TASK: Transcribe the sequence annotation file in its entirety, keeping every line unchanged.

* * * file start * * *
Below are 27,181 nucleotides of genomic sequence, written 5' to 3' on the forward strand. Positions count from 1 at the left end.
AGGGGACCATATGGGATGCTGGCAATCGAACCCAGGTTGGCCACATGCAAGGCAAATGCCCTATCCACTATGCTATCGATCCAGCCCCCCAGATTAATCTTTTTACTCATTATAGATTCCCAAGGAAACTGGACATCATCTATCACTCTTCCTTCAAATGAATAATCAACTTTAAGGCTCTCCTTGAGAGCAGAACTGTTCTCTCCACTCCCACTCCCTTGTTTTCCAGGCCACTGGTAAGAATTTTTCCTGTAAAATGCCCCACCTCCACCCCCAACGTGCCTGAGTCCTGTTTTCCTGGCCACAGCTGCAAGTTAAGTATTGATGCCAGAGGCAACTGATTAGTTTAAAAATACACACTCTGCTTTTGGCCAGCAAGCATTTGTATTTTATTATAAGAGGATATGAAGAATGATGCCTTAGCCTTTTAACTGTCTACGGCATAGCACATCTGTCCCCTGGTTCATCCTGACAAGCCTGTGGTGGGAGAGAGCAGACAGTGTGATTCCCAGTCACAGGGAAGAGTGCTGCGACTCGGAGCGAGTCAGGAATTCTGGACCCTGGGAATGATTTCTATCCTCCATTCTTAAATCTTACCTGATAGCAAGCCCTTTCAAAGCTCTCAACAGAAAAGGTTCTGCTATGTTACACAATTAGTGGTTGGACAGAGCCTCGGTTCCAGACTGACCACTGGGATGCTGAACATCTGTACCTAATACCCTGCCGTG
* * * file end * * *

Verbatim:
Below are 27,181 nucleotides of genomic sequence, written 5' to 3' on the forward strand. Positions count from 1 at the left end.
AGGGGACCATATGGGATGCTGGCAATCGAACCCAGGTTGGCCACATGCAAGGCAAATGCCCTATCCACTATGCTATCGATCCAGCCCCCCAGATTAATCTTTTTACTCATTATAGATTCCCAAGGAAACTGGACATCATCTATCACTCTTCCTTCAAATGAATAATCAACTTTAAGGCTCTCCTTGAGAGCAGAACTGTTCTCTCCACTCCCACTCCCTTGTTTTCCAGGCCACTGGTAAGAATTTTTCCTGTAAAATGCCCCACCTCCACCCCCAACGTGCCTGAGTCCTGTTTTCCTGGCCACAGCTGCAAGTTAAGTATTGATGCCAGAGGCAACTGATTAGTTTAAAAATACACACTCTGCTTTTGGCCAGCAAGCATTTGTATTTTATTATAAGAGGATATGAAGAATGATGCCTTAGCCTTTTAACTGTCTACGGCATAGCACATCTGTCCCCTGGTTCATCCTGACAAGCCTGTGGTGGGAGAGAGCAGACAGTGTGATTCCCAGTCACAGGGAAGAGTGCTGCGACTCGGAGCGAGTCAGGAATTCTGGACCCTGGGAATGATTTCTATCCTCCATTCTTAAATCTTACCTGATAGCAAGCCCTTTCAAAGCTCTCAACAGAAAAGGTTCTGCTATGTTACACAATTAGTGGTTGGACAGAGCCTCGGTTCCAGACTGACCACTGGGATGCTGAACATCTGTACCTAATACCCTGCCGTG